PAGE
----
Huang Qingjun has spent nearly a decade traveling to remote parts of China to persuade people who have sometimes never been photographed to carry outside all their household possessions and pose for him.
Huang says, “In lots of Chinese villages, the government has delivered roads and connected them with electricity. This has been a huge change. If you’ve a road, you can move about. If you’ve got electricity you can have TV, you get the news and ideas about what the outside world is thinking.
The biggest problems in rural areas now are how people can get better education for their children, and healthcare.”
Most families have already acquired a TV, a few have washing machines. The pedal-driven sewing machine which in their parents’ generation was every housewife’s dream – known as one of the “four big things” – is pushed to the back of a few pictures.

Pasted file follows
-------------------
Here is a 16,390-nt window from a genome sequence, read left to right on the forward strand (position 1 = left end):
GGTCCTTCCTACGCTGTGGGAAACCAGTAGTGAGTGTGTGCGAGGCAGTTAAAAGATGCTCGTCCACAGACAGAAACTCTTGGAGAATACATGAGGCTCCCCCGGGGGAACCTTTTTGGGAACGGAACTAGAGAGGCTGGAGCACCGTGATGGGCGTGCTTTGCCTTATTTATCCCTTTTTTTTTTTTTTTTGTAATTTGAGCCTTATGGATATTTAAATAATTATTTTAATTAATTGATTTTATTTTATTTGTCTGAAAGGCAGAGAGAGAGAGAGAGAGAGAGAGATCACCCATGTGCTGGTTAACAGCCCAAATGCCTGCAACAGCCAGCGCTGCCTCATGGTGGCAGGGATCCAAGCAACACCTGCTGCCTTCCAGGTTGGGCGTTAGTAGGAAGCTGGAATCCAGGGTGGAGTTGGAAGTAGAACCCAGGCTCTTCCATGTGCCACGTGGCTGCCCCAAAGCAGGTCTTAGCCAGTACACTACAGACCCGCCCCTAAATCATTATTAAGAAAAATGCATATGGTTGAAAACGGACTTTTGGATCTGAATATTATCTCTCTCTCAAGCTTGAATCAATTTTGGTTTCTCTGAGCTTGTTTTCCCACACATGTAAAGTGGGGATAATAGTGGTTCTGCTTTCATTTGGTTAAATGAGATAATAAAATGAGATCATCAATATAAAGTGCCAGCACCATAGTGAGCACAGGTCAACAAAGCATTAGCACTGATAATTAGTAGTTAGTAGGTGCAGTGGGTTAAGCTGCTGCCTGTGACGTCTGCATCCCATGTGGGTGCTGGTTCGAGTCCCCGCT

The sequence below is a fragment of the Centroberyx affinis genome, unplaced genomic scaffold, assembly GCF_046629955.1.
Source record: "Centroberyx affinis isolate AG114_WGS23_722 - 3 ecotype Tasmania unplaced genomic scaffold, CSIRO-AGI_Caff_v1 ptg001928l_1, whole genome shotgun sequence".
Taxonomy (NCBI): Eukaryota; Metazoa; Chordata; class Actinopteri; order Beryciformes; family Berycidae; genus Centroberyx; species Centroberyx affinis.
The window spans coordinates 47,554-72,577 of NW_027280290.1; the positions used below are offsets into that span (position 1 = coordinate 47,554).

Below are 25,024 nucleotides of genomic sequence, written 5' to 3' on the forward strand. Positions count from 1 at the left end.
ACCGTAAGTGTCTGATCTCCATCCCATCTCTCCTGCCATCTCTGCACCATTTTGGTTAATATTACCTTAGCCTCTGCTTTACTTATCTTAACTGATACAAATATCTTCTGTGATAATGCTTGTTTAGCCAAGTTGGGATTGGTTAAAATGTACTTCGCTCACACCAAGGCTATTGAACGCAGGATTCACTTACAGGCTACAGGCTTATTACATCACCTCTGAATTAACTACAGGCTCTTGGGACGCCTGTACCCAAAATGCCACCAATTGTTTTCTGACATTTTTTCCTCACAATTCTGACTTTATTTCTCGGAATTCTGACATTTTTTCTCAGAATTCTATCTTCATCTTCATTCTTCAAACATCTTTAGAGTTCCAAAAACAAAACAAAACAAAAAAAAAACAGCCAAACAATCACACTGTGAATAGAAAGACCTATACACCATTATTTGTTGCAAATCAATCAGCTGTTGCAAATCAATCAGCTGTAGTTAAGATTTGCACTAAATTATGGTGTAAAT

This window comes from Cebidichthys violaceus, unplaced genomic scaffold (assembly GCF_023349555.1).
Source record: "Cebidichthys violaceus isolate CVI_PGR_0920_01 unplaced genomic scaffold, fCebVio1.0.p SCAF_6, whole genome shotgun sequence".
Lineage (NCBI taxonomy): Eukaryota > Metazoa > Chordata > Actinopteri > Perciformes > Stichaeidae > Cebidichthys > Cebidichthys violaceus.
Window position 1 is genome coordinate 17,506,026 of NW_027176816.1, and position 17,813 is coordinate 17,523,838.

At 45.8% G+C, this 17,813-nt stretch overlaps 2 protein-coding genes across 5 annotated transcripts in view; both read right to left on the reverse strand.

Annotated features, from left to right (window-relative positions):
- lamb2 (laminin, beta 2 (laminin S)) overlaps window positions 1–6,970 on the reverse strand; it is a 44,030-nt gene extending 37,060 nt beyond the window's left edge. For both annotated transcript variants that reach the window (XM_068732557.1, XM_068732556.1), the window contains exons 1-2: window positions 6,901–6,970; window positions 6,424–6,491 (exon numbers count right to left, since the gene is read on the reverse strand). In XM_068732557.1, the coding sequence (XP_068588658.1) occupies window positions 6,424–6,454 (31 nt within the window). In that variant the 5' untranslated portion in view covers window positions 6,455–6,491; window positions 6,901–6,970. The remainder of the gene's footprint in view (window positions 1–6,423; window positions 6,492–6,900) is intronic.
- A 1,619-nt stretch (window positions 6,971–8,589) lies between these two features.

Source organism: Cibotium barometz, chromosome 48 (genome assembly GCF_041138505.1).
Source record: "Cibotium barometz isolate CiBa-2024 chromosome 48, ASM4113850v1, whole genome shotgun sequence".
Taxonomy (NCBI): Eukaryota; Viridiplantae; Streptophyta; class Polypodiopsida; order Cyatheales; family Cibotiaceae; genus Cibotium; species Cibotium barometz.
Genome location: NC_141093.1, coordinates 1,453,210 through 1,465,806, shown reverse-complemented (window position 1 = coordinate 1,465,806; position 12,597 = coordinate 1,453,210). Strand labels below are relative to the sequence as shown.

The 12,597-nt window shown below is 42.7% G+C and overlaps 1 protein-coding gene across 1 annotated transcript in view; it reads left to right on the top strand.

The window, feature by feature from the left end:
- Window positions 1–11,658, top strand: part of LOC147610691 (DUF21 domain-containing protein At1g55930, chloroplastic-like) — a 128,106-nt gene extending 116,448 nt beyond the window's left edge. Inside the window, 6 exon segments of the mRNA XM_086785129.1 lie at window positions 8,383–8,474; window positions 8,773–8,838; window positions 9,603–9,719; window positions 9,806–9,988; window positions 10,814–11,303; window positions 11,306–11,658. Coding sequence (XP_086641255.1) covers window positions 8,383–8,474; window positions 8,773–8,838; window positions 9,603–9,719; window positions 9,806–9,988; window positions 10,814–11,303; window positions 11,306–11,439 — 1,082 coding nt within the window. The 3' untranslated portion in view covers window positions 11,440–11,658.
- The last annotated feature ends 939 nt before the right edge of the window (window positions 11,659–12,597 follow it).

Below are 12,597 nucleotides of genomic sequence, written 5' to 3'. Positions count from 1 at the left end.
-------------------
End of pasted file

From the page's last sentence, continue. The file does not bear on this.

Four Big Things
- Phrase dating from 1950s for most sought-after goods for newly married couples: sewing machine, bicycle, watch, radio
- It’s since come to refer to whatever is most fashionable at the time
- By 1980s the four big things were: TV, washing machine, rice cooker, fridge
- Now consumer goods flood China’s cities, it tends to be used to describe people’s aspirations for the latest thing
Chinese spending habits
- The government has tried in recent years to boost consumer spending with discount vouchers on appliances, furniture and cars
- Many aspire to material goods, but a 2010 survey found they were more concerned with saving for education, healthcare and retirement
Next year marks the 10th anniversary of the first photograph, and Huang plans to mark it by returning to the places he visited – or those that are still recognizable – to see what has changed.
“In the last 10 years, China has seen such a fast rate of growth, I want to go back and see what the effects have been on their lives,” he says.
Photos: Huang Qingjun